PI Tutorials


OK... let's try and explain bandwidth....

The amount of bandwidth you are allowed each month by your webhost is a measure of the data transfer between your website and the computers of the people using that website.

Let's say your page has 400kbs of pictures and text on it. When a person views your page they download 400kbs of information to their computer (it goes into their Temporary Internet files) i.e. they have transferred 400kbs of data. That amount is deducted from your bandwidth allowance.

If they download some of your backgrounds, presets, objects etc - again, the measure of that file (in kilobytes or megabytes) is transferred from your site to their computer and deducted from the bandwidth allowance.

If you write an email via a site-based email address, use a form - or Guestbook - or any such item - you use up their bandwidth.

If you upload files FROM your computer to the site - again it is data transfer and you use up part of your bandwidth allowance.

If someone direct-links to one of your images on your site - the data is pulled down from YOUR site - and so once again uses up YOUR bandwidth and you may have to pay... Text links to your site from other people's computers do NOT use up bandwidth but as soon as someone clicks on one of those links and comes to your site, it DOES.

The fact of the matter is, that the servers (computers) that hold the files of websites can only transfer so much data - if one site starts to use too much data transfer it affects the other sites on that server - they slow down. Therefore webhosts have to estimate how much bandwidth can be allotted to each site, depending on how many sites they want to put on the server. They usually give enough (and more) for the average site to run.

How then, can a webhost offer 'Unlimited' or 'Unmetered' bandwidth? The fact is that unless they have a server with unlimited capacity (which doesn't EXIST!!!) - they can't. They are relying on the sites NOT using up the bandwidth they allow - they are merely making a calculated guess and by doing that, forcing the site owner to take a calculated risk. When a site does MORE bandwidth than expected they are in trouble and so is the site owner, even though it is totally beyond their control. This is why they all have a nightmare get-out clause that says 'If your site bandwidth usage starts to cause problems to other clients on the server, we reserve the right to suspend the site'. So they are NOT REALLY giving unlimited bandwidth - it is all a big con.

The question of 'hits' is something else - this is not the same as bandwidth. If you had a thousand 'hits' (views of a web page) but these were all to a page that was low in terms of kbs.... then it wouldn't be a problem - because the bandwidth usage would be low. However, if those 'hits' were to pages high in graphics and you then went on to download files such as presets from them - it would be a VERY different story.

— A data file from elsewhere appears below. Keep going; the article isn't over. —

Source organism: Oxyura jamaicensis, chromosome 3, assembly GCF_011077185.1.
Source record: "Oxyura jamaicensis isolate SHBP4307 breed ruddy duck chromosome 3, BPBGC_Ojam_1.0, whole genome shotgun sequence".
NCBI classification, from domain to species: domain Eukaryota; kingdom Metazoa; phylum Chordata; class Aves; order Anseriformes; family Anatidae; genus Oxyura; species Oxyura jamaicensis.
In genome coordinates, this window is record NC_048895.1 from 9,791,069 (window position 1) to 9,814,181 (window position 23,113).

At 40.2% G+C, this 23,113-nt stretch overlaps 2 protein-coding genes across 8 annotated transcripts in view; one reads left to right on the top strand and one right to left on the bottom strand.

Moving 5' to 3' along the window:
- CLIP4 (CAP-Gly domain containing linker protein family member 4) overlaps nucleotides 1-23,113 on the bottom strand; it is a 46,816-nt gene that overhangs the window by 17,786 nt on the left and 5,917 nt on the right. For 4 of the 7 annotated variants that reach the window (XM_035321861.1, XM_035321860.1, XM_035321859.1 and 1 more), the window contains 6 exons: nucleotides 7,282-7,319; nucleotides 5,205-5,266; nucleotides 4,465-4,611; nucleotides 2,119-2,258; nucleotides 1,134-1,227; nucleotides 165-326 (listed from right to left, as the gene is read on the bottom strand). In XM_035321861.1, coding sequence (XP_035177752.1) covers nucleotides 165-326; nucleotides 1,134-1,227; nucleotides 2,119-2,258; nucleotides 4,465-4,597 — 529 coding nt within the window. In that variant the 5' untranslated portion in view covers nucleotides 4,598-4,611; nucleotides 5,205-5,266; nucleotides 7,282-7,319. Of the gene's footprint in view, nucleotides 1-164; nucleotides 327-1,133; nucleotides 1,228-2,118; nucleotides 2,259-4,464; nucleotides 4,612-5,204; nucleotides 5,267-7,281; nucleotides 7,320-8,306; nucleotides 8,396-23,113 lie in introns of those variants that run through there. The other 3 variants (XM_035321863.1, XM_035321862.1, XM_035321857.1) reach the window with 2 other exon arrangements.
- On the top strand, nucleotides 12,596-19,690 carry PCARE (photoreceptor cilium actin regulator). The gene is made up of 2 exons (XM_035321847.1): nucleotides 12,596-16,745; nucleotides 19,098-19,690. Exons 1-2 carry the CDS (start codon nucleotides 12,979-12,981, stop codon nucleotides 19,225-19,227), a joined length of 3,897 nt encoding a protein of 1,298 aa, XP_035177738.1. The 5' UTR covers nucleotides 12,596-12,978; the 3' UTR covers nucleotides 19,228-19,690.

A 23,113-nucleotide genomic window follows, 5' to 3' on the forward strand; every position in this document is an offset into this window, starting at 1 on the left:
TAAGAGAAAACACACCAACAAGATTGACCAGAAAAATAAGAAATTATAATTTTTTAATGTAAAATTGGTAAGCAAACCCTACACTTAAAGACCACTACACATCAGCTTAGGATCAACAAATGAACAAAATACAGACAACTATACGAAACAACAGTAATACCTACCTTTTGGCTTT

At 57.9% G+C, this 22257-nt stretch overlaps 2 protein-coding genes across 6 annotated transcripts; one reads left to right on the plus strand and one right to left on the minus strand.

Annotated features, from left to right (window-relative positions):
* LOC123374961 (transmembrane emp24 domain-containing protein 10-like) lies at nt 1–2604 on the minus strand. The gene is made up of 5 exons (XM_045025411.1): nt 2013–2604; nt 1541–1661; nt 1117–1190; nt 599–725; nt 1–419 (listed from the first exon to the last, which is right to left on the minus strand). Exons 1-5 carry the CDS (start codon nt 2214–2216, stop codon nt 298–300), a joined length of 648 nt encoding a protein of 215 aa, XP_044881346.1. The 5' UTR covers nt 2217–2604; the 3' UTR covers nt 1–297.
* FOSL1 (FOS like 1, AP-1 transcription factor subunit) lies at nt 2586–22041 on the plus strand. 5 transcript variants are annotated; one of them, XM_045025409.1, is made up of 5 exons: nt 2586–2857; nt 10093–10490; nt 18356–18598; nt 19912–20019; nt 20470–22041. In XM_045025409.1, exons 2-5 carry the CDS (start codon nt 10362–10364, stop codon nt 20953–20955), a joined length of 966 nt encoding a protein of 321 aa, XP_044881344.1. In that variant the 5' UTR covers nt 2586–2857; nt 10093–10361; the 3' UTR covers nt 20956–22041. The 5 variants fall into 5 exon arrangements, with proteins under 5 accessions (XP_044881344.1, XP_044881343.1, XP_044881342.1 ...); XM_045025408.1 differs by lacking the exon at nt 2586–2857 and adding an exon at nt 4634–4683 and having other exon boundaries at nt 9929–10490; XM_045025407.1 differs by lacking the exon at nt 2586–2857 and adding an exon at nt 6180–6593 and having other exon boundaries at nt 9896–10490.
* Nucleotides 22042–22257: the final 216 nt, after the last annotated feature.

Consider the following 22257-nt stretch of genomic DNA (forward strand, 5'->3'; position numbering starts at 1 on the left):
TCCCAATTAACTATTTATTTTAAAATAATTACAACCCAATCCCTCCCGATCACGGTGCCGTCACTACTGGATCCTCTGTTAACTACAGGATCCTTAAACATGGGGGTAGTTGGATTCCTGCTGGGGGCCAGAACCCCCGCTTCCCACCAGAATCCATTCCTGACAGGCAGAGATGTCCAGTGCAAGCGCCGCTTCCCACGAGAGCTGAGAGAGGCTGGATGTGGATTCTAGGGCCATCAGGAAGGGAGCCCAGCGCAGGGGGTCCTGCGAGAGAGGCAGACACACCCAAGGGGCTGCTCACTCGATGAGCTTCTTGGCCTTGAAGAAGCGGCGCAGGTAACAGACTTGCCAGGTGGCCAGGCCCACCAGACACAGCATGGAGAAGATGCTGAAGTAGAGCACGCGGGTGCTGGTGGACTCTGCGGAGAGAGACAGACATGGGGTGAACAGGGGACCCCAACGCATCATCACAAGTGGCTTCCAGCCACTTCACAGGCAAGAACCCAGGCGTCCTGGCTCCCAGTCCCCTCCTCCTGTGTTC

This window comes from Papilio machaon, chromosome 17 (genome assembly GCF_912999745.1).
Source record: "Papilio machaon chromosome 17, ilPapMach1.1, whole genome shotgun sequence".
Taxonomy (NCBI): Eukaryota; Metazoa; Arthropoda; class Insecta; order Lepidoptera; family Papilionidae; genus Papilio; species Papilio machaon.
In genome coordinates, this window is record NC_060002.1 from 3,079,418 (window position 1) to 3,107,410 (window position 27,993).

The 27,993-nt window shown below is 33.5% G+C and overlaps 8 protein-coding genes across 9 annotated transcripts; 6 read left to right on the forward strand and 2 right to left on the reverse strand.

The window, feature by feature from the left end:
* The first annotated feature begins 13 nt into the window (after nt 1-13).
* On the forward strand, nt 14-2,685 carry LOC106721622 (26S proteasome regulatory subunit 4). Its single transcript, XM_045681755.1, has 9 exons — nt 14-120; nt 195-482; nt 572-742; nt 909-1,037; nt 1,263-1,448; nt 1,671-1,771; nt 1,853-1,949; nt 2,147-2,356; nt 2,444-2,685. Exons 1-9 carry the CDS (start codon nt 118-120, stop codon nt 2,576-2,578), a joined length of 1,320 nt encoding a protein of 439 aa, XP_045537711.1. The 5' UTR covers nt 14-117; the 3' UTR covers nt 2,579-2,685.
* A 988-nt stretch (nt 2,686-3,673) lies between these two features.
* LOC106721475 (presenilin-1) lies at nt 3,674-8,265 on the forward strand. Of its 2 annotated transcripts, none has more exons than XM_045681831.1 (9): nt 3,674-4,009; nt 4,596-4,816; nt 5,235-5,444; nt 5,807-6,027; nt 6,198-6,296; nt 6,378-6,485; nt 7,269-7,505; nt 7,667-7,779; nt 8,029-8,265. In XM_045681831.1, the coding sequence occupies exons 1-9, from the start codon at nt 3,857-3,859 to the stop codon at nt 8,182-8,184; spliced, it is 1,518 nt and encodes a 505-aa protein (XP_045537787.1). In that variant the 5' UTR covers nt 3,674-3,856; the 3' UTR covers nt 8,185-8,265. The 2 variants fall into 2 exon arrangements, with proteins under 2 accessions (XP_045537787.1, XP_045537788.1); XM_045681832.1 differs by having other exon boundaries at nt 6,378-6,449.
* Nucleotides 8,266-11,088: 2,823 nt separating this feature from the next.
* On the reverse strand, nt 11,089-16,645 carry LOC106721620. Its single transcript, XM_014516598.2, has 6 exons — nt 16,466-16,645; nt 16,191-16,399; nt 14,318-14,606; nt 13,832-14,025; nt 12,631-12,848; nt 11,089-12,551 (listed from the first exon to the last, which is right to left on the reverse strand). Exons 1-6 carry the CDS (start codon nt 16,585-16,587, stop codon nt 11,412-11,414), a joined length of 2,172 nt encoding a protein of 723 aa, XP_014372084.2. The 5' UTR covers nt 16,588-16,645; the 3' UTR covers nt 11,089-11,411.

This is why - when a URL is announced to a large group of people and a lot of those people go to visit that page as a result, the bandwidth usage goes up and up and up... if a lot of those people go on to visit other pages, up it goes again... if they download some files from those pages and send a nice little email to the owner to say thank you... it goes guess where!... As an example - when a large PSP group (new to me) gave the URL to one of my stained glass graphics pages last year, within two days I had done half a gigabyte of data transfer!... when you think that the average webhost gives about 3 gigs a MONTH, you can see the problem! Do remember - most people are members of more than one board... it gets announced on one board and a member sees the post and posts it on another board... in turn someone there sees it... I'm sure it doesn't take a genius to tell you what happens then...

Most decent webhosts will give a warning if you are exceeding your bandwidth allowance. Some just take down your site until the end of that month and then bring the site back up at the beginning of the next month. Some take your site off the web, ask you to contact them and then tell you what they want you to do to rectify the problem. Some demand extra money for the bandwidth you are using and some, like the one I have at present - demand that you buy more sites and domain names and split up the site between their various servers. Occasionally - like the one I had last year called Powaspark - simply tell you that you have 10 days to find a new host and then they take down your site for good.

It is easy to see, therefore, why too MUCH usage, too MANY links (without permission and therefore control) can, in fact kill a site altogether. I was in fact forced to split my site in 2003 and buy two sites and do weeks and weeks of work.... much of which could have been avoided if people had just ASKED me before publishing links.... and if they only realised that going to a site and downloading everything in sight is NOT always good for the site owner even though it is very flattering.

What really makes me angry in all this - is that many groups leave their members uneducated about these issues (and ones about direct-linking and copyright issues) and then moan and groan when they find that the sites they wish to use for resources or tutorials are no longer there!

I hope this has helped you to understand the bandwidth problem. Please don't hesitate to ask if you need anything explaining further - it really is my pleasure as it's lovely to find someone who really wants to understand. :-)

Lots of love, Rosie



© Rosie Hardman-Ixer 2000 - 2003